Lakoff and Johnson, Metaphors We Live By, 3: “… our conceptual system is not something we are normally aware of. In most of the little things we do every day, we simply think and act more or less automatically along certain lines. Just what these lines are is by no means obvious. One way to find out is by looking at language. Since communication is based on the same conceptual system that we use in thinking and acting, language is an important source of evidence for what that system is like.”
45.
On conceptual blending see Fauconnier and Turner, The Way We Think.
46.
Musolff, “What Role do Metaphors Play,” 25–31.
47.
Kövecses, Metaphor, 23–25. For a list of common and largely universal moral conceptual metaphors see George Lakoff, The Political Mind: A Cognitive Scientist's Guide to Your Brain and Its Politics (New York: Penguin Books, 2009), 96–98. Among these, two are of particular relevance to metaphoric linguistic expressions derived from the domain of medicine: “Morality is Purity”/“Immorality is Rottenness”; “Morality is Health”/“Immorality is a Disease.”
48.
See, in addition to Fournier, “Amputation Metaphors,” Upson-Saia, “Wounded by Divine Love”; Gilvan Ventura da Silva and Carolline da Silva Soares, “Protegendo a ‘corpo’ da igreja: a representaçãi dos lapsi e judaizantes como enfermos por Cipriano e João Crisóstomo,” Revista Jesushistórico: Revista de estudios sobre o Jesus histórico e sua recepção 10 (2013): 44–61; and Wendy Mayer, “Preaching Hatred? John Chrysostom, Neuroscience, and the Jews,” in Revisioning John Chrysostom, ed. de Wet and Mayer, forthcoming.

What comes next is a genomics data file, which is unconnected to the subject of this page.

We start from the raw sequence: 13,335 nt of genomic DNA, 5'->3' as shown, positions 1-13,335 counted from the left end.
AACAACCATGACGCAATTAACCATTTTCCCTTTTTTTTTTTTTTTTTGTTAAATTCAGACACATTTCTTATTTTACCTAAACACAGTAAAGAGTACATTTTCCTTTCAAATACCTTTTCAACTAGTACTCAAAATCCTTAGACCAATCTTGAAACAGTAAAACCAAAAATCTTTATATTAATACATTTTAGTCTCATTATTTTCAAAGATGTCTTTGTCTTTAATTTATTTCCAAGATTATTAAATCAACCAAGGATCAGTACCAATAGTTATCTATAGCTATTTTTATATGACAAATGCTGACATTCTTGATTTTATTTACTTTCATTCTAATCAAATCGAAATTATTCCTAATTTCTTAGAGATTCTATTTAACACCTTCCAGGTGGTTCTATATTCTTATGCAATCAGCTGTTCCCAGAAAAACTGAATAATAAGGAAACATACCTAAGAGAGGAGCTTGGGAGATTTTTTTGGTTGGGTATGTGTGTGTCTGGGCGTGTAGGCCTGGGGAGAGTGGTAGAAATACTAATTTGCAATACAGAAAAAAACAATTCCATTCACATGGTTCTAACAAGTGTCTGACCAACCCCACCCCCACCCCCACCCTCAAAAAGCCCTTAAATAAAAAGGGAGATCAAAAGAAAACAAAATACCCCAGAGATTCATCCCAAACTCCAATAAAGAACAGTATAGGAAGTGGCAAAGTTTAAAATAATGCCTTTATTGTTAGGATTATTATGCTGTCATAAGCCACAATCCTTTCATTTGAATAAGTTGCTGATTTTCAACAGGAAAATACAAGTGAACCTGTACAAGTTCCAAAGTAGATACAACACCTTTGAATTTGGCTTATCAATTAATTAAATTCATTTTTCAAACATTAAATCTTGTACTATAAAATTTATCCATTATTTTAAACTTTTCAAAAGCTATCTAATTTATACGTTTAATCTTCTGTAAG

49.
On Moral Foundations Theory (MFT) see the seminal article by Jesse Graham, Jonathan Haidt, Sena Koleva, Matt Motyl, Ravi Iyer, Sean P. Wojcik, and Peter H. Ditto, “Moral Foundations Theory: The Pragmatic Validity of Moral Pluralism,” Advances in Experimental Social Psychology 47 (2013): 55–130; and for a more popular account, Jonathan Haidt, The Righteous Mind: Why Good People are Divided by Politics and Religion (New York: Vintage Books, 2012).
50.
Deliberative moral decisions inform religious and societal codes; social-functional moral judgments can and frequently do contradict the latter. The first is the subject of study by moral psychologists; the second, the domain of moral philosophers. For some discussion of the relationship between the two approaches see Joshua D. Greene, “Beyond Point-and-Shoot Morality: Why Cognitive (Neuro)science Matters for Ethics,” Ethics 124.4 (2014): 696–706.